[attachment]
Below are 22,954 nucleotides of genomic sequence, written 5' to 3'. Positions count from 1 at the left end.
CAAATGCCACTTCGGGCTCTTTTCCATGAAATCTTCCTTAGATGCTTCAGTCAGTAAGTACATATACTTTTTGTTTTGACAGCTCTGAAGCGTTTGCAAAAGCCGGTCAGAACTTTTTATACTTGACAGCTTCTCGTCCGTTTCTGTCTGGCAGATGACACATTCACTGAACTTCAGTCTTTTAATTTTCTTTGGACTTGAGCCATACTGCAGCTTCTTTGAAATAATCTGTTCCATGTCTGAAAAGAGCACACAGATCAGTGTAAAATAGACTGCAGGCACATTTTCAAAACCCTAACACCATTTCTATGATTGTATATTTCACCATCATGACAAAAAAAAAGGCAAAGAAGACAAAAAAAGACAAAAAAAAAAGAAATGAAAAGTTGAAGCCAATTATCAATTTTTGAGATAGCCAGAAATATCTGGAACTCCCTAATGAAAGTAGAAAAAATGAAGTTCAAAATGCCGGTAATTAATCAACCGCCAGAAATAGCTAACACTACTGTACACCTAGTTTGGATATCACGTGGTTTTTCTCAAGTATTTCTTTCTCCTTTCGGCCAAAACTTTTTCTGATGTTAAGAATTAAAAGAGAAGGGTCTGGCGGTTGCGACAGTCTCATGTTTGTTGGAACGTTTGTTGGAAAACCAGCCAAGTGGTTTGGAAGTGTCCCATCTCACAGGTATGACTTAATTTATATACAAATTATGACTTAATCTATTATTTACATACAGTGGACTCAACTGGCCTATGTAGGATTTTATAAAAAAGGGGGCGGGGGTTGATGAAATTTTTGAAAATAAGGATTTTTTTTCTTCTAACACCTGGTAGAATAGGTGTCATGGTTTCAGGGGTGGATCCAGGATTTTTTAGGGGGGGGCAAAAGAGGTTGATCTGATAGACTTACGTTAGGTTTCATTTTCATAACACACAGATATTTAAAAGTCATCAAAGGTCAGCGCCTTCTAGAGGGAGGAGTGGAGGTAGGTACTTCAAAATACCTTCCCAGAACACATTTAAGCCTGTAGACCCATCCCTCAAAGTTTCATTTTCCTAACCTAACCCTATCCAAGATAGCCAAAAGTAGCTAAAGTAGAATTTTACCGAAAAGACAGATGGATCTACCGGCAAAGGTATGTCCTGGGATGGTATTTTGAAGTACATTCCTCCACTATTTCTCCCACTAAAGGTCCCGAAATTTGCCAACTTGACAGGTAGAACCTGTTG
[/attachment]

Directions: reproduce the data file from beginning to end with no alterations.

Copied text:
Below are 22,954 nucleotides of genomic sequence, written 5' to 3'. Positions count from 1 at the left end.
CAAATGCCACTTCGGGCTCTTTTCCATGAAATCTTCCTTAGATGCTTCAGTCAGTAAGTACATATACTTTTTGTTTTGACAGCTCTGAAGCGTTTGCAAAAGCCGGTCAGAACTTTTTATACTTGACAGCTTCTCGTCCGTTTCTGTCTGGCAGATGACACATTCACTGAACTTCAGTCTTTTAATTTTCTTTGGACTTGAGCCATACTGCAGCTTCTTTGAAATAATCTGTTCCATGTCTGAAAAGAGCACACAGATCAGTGTAAAATAGACTGCAGGCACATTTTCAAAACCCTAACACCATTTCTATGATTGTATATTTCACCATCATGACAAAAAAAAAGGCAAAGAAGACAAAAAAAGACAAAAAAAAAAGAAATGAAAAGTTGAAGCCAATTATCAATTTTTGAGATAGCCAGAAATATCTGGAACTCCCTAATGAAAGTAGAAAAAATGAAGTTCAAAATGCCGGTAATTAATCAACCGCCAGAAATAGCTAACACTACTGTACACCTAGTTTGGATATCACGTGGTTTTTCTCAAGTATTTCTTTCTCCTTTCGGCCAAAACTTTTTCTGATGTTAAGAATTAAAAGAGAAGGGTCTGGCGGTTGCGACAGTCTCATGTTTGTTGGAACGTTTGTTGGAAAACCAGCCAAGTGGTTTGGAAGTGTCCCATCTCACAGGTATGACTTAATTTATATACAAATTATGACTTAATCTATTATTTACATACAGTGGACTCAACTGGCCTATGTAGGATTTTATAAAAAAGGGGGCGGGGGTTGATGAAATTTTTGAAAATAAGGATTTTTTTTCTTCTAACACCTGGTAGAATAGGTGTCATGGTTTCAGGGGTGGATCCAGGATTTTTTAGGGGGGGGCAAAAGAGGTTGATCTGATAGACTTACGTTAGGTTTCATTTTCATAACACACAGATATTTAAAAGTCATCAAAGGTCAGCGCCTTCTAGAGGGAGGAGTGGAGGTAGGTACTTCAAAATACCTTCCCAGAACACATTTAAGCCTGTAGACCCATCCCTCAAAGTTTCATTTTCCTAACCTAACCCTATCCAAGATAGCCAAAAGTAGCTAAAGTAGAATTTTACCGAAAAGACAGATGGATCTACCGGCAAAGGTATGTCCTGGGATGGTATTTTGAAGTACATTCCTCCACTATTTCTCCCACTAAAGGTCCCGAAATTTGCCAACTTGACAGGTAGAACCTGTTG